Connect with us

Blogs & Perspectives



Retail environments bring together elements of color, pattern and texture to create an experience for the customer, but without light, people cannot perceive or understand their environment.

When you think about light, what’s the first thing that comes to mind? Is it the light fixture and what it looks like? Is it how lighting plays a role in the aesthetics of the store environment? Do you think about the functional need for lighting and what you’re trying to illuminate?

Rarely the first thing designers think about, if ever, are the psychological and emotional effects light has on the customer. Light isn’t just about what we see or what is being illuminating, but rather, how it makes people feel and how they behave because of the lighting.

“Our experience of light begins in the personal and proceeds to the universal. We learn, in the environment of our childhood, how forms are revealed in light. We do this in the light of the particular place or places where we grow up. Our experience of light is grounded in the place or places with which we are familiar,” said Marietta Millet in “Light Revealing Architecture,” 1996.

Throughout the process of designing a retail environment, the customer is at the center of the experience. A great store develops a personal connection between the brand, the customer and the place. As Millet suggested, lighting plays a significant role in making that personal connection.

To make informed design decisions, designers must understand the people they are designing for, their perceptions and preferences. As retail designers, it’s imperative to explore the psychological impact of light, how it affects customers emotionally and psychologically, and how it alters our perceptions of the materials and colors within the store.

“Just as we may pick a certain dress to wear or not wear, because of certain associations, so [too] may particular patterns of light remind us of a place and its associations. Our cumulative experiences of light in places is complex, multi-layered and rich … [light] can make [retail stores] be places that have special meaning for us, extending their value beyond mere functional use,” said Millet.

The impact of LED light on retail and customers is more important than ever. Research shows that colors used in an interior environment affect our emotions and behaviors, but how do different color temperatures of light alter their perception within that space? Given the influence of material, color and light on behavior in an environment, retail designers need to understand how changing the color temperature of light alters the appearance of materials and the resulting perceptions.

There is an opportunity in retail design to develop a deeper understanding of how color temperatures of LEDs not only alter the appearance of materials, but also how they influence a person’s perception of the environment. Do we have different emotional responses within the store’s design if the only thing that changes is the color temperature of light? Are we influenced or even compelled to make more purchases because we feel more connected to the space due to a familiarity with the light’s color temperature and our personal preference toward that lighting?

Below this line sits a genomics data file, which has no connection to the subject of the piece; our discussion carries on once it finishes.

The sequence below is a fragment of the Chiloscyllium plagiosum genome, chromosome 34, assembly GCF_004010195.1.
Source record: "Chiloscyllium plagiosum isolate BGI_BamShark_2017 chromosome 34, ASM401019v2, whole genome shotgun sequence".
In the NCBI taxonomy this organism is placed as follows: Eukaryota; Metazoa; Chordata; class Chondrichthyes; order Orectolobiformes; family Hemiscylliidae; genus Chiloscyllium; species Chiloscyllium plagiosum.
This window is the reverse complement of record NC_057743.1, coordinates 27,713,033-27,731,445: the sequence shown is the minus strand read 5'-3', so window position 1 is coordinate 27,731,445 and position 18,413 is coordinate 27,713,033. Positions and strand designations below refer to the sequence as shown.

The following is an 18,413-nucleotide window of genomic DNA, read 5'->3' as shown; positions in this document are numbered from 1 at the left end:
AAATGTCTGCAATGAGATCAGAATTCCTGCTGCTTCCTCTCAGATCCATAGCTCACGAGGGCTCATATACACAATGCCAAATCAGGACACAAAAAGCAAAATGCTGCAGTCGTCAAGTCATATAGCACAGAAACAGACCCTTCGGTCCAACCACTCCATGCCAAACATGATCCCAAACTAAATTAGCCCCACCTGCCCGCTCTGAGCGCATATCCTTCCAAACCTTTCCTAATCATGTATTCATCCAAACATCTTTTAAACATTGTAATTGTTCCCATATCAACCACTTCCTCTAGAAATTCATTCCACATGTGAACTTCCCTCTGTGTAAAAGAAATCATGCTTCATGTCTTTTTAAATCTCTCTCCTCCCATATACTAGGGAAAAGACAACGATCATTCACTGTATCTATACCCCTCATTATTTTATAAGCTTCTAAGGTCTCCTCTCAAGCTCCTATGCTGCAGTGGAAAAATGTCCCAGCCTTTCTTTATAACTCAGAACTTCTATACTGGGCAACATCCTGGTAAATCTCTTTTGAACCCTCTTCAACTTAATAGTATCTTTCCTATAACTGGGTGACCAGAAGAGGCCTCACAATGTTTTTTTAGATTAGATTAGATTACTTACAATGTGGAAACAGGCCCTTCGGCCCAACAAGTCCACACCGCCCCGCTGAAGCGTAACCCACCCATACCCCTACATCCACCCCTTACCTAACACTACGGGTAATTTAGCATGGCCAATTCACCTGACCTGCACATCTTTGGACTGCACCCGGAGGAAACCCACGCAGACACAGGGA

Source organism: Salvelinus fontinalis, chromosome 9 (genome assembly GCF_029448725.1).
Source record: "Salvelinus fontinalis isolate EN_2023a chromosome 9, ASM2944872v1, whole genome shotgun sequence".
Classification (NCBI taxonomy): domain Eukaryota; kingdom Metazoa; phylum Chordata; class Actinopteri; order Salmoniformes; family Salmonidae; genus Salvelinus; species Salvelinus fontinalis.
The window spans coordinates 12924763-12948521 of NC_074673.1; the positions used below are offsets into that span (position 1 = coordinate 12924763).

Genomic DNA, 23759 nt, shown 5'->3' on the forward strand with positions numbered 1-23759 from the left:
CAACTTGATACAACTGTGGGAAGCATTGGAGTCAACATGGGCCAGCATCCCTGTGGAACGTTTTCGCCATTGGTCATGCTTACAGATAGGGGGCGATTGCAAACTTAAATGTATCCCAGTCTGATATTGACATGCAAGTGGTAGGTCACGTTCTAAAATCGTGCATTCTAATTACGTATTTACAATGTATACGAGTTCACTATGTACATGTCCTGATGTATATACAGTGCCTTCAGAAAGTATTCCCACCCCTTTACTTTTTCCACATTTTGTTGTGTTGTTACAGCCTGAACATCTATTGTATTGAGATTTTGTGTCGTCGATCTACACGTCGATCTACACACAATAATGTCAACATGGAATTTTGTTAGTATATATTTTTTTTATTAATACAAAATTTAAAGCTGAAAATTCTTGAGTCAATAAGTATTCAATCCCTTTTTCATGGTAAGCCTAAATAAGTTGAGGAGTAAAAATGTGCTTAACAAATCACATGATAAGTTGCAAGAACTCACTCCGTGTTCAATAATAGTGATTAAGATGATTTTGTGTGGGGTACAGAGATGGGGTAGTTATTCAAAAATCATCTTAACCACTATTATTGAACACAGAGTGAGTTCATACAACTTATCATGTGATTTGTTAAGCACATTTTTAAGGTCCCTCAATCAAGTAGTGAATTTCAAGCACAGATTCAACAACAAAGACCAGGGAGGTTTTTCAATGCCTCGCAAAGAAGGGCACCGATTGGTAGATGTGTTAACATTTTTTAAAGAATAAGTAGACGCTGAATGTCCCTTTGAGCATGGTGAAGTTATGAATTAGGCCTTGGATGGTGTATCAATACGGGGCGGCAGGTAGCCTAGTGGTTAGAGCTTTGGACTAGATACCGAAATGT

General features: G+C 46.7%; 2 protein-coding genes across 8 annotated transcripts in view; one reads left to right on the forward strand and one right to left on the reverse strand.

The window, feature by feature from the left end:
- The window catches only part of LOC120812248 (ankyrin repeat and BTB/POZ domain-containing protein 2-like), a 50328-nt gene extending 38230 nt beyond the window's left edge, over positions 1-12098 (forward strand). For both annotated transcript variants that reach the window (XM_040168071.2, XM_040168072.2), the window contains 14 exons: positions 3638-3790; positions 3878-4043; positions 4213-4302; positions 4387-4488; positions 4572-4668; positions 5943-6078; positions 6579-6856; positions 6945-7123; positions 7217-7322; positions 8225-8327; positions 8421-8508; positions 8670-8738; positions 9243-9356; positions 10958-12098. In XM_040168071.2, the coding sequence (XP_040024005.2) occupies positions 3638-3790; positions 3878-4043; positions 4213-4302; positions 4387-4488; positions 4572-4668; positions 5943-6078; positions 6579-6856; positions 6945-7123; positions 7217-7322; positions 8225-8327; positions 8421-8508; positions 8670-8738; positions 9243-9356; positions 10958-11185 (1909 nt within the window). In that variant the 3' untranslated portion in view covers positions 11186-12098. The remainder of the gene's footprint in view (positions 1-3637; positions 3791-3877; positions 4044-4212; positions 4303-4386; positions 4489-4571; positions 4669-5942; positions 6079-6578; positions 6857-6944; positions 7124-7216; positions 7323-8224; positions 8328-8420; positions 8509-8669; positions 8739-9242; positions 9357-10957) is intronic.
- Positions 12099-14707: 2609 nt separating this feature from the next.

I am currently working on a research project to study lighting’s role in our perceptions and preferences of interior spaces with Master of Fine Arts design candidate student Emily Bell at The Ohio State University (Columbus, Ohio). Check back next month to read part two of this article, where we will discuss the findings of our research project.

Rebekah Matheny is the assistant professor of interior design for The Ohio State University (Columbus, Ohio). She holds a Master of Architecture degree from the University of Oregon, where she also received a Technical Teaching Certificate in the area of Sustainable Design Strategies for Interior Architecture with a concentration in interior finish materials and lighting design. Additionally, she has undergraduate degrees in interior design and architecture from the University of Cincinnati. Building from her professional experience as a retail designer, Matheny brings a unique balance of the functional and emotional attributes of interior finish materials, allowing her to have a holistic and forward-thinking, strategic approach to her teaching and research. Matheny’s research investigates the sensory perception of interior finish materials and their application in retail design to create an emotional connections between the customer and the brand.

Emily Bell is a current Master of Fine Arts design candidate in the Department of Design at The Ohio State University, where she also serves as a graduate teaching assistant. She is also completing a graduate interdisciplinary specialization in aging. Emily graduated summa cum laude from High Point University in 2013 with a Bachelor of Science in interior design with a business administration minor. She has worked in high-end residential design and in custom kitchen design. Emily's master’s research is focused on the influence of light's color temperature on older adults' perceptions of residential healthcare patient rooms and how it influences their sense of well-being.



MasterClass: ‘Re-Sparkling’ Retail: Using Store Design to Build Trust, Faith and Brand Loyalty

HOW CAN WE EMPOWER and inspire senior leaders to see design as an investment for future retail growth? This session, led by retail design expert Ian Johnston from Quinine Design, explores how physical stores remain unmatched in the ability to build trust, faith, and loyalty with your customers, ultimately driving shareholder value.

Presented by:
Ian Johnston
Founder and Creative Director, Quinine Design

Promoted Headlines





Most Popular